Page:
Although studies specifically focused on voluntary use and reproductive choice,5 quality of care in family planning services6–8 and discontinuation rates exist,9 there is no standard indicator from readily available data sources to measure these concepts. One relevant framework that is well-recognized and widely cited in family planning circles is the Bruce-Jain framework for quality of care.10 One of the framework’s six elements is "choice of methods," which refers to the number of contraceptive methods available to clients on a consistent basis. Various questions have been used to capture this concept in surveys, such as "Did you receive the method you wished on the day of service?"; however, no standard question is used across existing data sources.

One proxy measure that reflects the availability of a range of contraceptive methods is method mix—that is, the percentage distribution of a country’s contraceptive users (often married women of reproductive age) by method. This indicator is readily available from the Demographic and Health Survey (DHS), the Multiple Indicator Cluster Survey (MICS) and other nationally representative surveys that collect data on contraceptive use. In addition, programs offering contraceptives may calculate method mix for their own clientele from program data.

There is no right or ideal method mix, nor is there a gold standard for a balanced method mix. For a given country, however, the distribution of contraceptive use across methods provides de facto evidence that women or couples there have some degree of choice. By contrast, there may be cause for concern when the majority of users in a given country rely on a single method. Although such a situation could result from cultural beliefs or societal trends, it may also point to insufficiency of alternative methods or to provider bias.11 Moreover, it is hard to argue that a single method can meet the needs of widely differing subgroups (e.g., spacers, limiters, adolescents).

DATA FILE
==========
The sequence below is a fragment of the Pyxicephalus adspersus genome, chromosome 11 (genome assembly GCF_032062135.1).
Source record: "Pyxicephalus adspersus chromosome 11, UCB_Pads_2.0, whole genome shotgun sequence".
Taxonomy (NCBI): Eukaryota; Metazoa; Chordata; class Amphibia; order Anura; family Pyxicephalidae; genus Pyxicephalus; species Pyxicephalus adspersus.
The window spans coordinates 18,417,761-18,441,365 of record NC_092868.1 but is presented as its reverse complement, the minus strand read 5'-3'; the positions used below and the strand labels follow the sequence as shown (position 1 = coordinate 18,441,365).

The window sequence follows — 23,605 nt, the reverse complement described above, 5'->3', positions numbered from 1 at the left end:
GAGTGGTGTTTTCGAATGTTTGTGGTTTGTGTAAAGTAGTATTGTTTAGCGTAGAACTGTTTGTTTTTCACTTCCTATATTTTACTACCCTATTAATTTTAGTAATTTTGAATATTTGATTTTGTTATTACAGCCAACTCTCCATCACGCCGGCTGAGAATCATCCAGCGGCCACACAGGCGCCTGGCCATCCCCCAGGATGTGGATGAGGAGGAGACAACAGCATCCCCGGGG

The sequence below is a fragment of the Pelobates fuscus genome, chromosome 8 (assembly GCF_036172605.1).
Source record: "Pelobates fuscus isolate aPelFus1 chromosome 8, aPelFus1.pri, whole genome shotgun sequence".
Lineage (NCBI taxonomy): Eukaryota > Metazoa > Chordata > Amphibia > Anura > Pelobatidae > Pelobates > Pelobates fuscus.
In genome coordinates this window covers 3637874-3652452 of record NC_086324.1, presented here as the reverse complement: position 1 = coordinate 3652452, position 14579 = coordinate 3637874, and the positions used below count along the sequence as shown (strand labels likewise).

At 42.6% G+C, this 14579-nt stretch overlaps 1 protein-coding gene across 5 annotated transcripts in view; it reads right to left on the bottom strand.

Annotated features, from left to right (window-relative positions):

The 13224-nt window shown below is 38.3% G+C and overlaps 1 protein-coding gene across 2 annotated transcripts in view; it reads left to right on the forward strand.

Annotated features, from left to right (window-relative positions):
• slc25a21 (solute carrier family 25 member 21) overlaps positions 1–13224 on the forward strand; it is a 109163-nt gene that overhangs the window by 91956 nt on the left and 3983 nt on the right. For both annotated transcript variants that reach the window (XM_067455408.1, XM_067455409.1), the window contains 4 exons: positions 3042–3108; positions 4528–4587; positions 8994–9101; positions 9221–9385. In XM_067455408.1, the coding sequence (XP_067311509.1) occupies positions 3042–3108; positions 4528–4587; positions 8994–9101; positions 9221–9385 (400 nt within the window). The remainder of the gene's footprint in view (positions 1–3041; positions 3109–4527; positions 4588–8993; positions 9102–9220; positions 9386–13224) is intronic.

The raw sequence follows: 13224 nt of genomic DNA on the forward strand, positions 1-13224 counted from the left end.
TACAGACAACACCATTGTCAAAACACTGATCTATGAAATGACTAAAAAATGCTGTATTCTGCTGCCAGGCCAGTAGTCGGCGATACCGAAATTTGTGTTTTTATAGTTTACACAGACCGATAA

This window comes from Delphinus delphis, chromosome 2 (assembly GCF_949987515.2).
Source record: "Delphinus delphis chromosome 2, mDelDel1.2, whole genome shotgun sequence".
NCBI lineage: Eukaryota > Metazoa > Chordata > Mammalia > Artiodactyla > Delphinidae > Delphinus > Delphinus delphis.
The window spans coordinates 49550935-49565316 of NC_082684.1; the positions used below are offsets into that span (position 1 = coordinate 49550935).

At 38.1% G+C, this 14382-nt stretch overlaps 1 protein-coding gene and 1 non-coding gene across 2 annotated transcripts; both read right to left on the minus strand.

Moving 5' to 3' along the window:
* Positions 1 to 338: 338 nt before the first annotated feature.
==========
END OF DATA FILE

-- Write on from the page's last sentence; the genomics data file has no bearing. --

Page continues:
In the wake of ICPD, the guidance to give clients what they want, barring medical contraindications, may have inadvertently reinforced the effect of social norms. Rather than hearing an in-depth presentation of the range of contraceptive options, a client may instead opt for the method recommended by her friends or family members, thus reinforcing the preference for a given method. This scenario results in a positive outcome—the client receiving her method of choice—and helps explain why certain methods continue to dominate the method mix in a given country.

Over the past decade, contraceptive methods have improved and new contraceptive methods have been brought to market, together offering women a wider variety of acceptable choices. For example, the first implant, Norplant, came to market 30 years ago, but has since been supplanted by new devices that are easier to insert and remove.12,13 Use of the injectable has increased dramatically in many countries worldwide since its approval in 1992 by the United States Food and Drug Administration.14 The popularity of the method can be traced to a number of factors: length of effectiveness (up to three months for some brands), discretion (can be used without partner’s or family’s knowledge), no requirement of a pelvic exam and ease of insertion.

In addition to improving and enhancing method choice, efforts have been undertaken to reduce costs and increase access by expanding market segmentation and by using a total market approach—allowing clients to choose a particular method based on price and brand through the public or private sector, including social marketing.13